The city is a jungle. The urban guerrillas knew its terrain in a capillary way so that any time they can come together and attack and then disperse and disappear into its recesses. The focus … was increasingly not on attacking the ruling powers but rather on transforming the city itself … The great struggles of Autonomia in Italy in the 1970s, for example, succeeded temporarily in redesigning the landscape of the major cities, liberating entire zones where new cultures and new forms of life were created.
Bey suggests that “psychic nomadism” could help to locate any potential TAZ. This is a tactic that draws on Deleuzoguattarian rhizome theory to follow unexpected tangents, charting a course by pursuing “strange stars, which might be luminous clusters of data in cyberspace, or perhaps hallucinations … unexpected eddies and urges of energy, coagulations of light, secret tunnels, surprises.” Although the TAZ flirts with cyberspace imagery, as in this quote, and devotes a section to the potential counter-cultural value of the “net” and the “Web,” Bey insisted that the aim was not to transcend the flesh in favor of the type of clichéd virtual reality found in the cheapened versions of cyberpunk that so irked Mondo 2000. Instead, the goal is to seek out the kind of autonomy already existent within consciousness:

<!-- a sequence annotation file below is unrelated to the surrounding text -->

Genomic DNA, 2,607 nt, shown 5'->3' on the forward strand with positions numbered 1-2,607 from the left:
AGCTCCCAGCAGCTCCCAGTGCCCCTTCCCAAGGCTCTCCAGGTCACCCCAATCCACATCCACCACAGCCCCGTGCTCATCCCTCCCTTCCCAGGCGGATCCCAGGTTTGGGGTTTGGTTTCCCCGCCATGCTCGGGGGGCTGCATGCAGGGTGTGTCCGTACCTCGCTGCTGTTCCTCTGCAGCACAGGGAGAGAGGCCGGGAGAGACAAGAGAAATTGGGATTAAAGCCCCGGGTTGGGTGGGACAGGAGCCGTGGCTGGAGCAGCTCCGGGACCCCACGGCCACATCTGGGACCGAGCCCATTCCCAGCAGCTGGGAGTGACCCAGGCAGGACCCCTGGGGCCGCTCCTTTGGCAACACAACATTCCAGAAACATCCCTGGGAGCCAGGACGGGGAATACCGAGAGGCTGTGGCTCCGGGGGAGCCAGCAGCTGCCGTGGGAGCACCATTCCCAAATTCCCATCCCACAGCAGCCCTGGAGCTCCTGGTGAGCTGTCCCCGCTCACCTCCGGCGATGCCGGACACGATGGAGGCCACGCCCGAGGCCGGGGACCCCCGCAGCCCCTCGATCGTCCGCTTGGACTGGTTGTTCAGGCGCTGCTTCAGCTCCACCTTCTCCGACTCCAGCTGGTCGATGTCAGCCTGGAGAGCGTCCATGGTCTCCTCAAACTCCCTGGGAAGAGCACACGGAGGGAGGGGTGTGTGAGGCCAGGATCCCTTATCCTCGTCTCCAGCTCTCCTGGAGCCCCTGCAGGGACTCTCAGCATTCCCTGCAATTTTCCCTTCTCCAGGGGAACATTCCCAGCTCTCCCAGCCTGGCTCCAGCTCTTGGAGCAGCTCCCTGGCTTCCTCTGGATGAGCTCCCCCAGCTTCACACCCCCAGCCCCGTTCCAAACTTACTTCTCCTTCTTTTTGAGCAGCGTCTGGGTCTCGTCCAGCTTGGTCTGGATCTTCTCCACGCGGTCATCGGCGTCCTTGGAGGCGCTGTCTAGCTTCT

The Web does not depend for its existence on any computer technology. Word-of-mouth, mail, the marginal zine network, “phone trees” and the like already suffice to construct an information network … The Web is like a new sense in some ways, but it must be added to the others – the others must not be subtracted from it, as in some horrible parody of the mystic trance. Without the Web, the full realization of the TAZ-complex would be impossible. But the web is not the end in itself. It’s a weapon.
It is heavily ironic, then, that the TAZ would become so associated with cyberculture, as Wilson has made no secret of his Luddite tendencies. Indeed, in the preface to the TAZ’s second edition, published in 2003, Bey reiterates this in no uncertain terms, taking aim at those who took the book’s small section on the Internet to be the philosophy’s main theme:
I think perhaps the least useful part of the book is its section on the Internet … What’s left of the Left now seems to inhabit a ghost-world where a few thousand ‘hits’ pass for political action and ‘virtual community’ takes the place of human presence … The TAZ must exist in geographical odorous tactile tasty physical space … otherwise it’s no more than a blueprint or a dream.
For Wilson/Bey, the net was only ever “envisioned … as an adjunct to the TAZ, a technology in service to the TAZ, a means of potentiating its emergence”. Instead of a mediated life, Bey wanted “an intensification of everyday life,” looking for instances that might be found, say, in a no-car zone in the city, where pedestrians appear might reclaim the streets for a brief moment, or, in a more serious register, when a mob at a demonstration holds its own against the police, forming a zone that not only is unable to be breached, but that can also break apart and reform elsewhere. Bey further idealized the “TAZ as festival,” celebrating those moments where the elements of spontaneity, joy and community are inbuilt as the template for what a temporary autonomous zone could and should hope to achieve: